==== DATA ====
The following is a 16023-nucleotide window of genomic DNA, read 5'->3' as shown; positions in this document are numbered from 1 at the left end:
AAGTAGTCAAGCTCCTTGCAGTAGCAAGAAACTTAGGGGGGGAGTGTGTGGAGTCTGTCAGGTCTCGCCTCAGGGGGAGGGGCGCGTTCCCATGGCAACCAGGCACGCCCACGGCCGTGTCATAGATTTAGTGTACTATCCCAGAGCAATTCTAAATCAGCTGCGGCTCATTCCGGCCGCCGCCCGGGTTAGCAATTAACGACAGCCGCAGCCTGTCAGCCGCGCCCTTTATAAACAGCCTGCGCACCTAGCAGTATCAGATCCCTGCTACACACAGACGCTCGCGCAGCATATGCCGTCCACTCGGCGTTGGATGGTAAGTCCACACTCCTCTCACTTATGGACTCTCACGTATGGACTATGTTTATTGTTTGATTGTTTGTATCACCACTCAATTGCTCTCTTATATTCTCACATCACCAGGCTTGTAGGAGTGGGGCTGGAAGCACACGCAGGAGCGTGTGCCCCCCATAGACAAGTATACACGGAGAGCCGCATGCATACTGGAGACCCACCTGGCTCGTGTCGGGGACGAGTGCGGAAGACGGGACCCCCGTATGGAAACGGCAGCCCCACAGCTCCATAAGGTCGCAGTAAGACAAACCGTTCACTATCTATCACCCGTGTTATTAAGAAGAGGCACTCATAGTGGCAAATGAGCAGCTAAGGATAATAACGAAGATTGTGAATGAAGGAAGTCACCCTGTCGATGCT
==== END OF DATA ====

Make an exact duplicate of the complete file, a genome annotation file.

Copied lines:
The following is a 16023-nucleotide window of genomic DNA, read 5'->3' as shown; positions in this document are numbered from 1 at the left end:
AAGTAGTCAAGCTCCTTGCAGTAGCAAGAAACTTAGGGGGGGAGTGTGTGGAGTCTGTCAGGTCTCGCCTCAGGGGGAGGGGCGCGTTCCCATGGCAACCAGGCACGCCCACGGCCGTGTCATAGATTTAGTGTACTATCCCAGAGCAATTCTAAATCAGCTGCGGCTCATTCCGGCCGCCGCCCGGGTTAGCAATTAACGACAGCCGCAGCCTGTCAGCCGCGCCCTTTATAAACAGCCTGCGCACCTAGCAGTATCAGATCCCTGCTACACACAGACGCTCGCGCAGCATATGCCGTCCACTCGGCGTTGGATGGTAAGTCCACACTCCTCTCACTTATGGACTCTCACGTATGGACTATGTTTATTGTTTGATTGTTTGTATCACCACTCAATTGCTCTCTTATATTCTCACATCACCAGGCTTGTAGGAGTGGGGCTGGAAGCACACGCAGGAGCGTGTGCCCCCCATAGACAAGTATACACGGAGAGCCGCATGCATACTGGAGACCCACCTGGCTCGTGTCGGGGACGAGTGCGGAAGACGGGACCCCCGTATGGAAACGGCAGCCCCACAGCTCCATAAGGTCGCAGTAAGACAAACCGTTCACTATCTATCACCCGTGTTATTAAGAAGAGGCACTCATAGTGGCAAATGAGCAGCTAAGGATAATAACGAAGATTGTGAATGAAGGAAGTCACCCTGTCGATGCT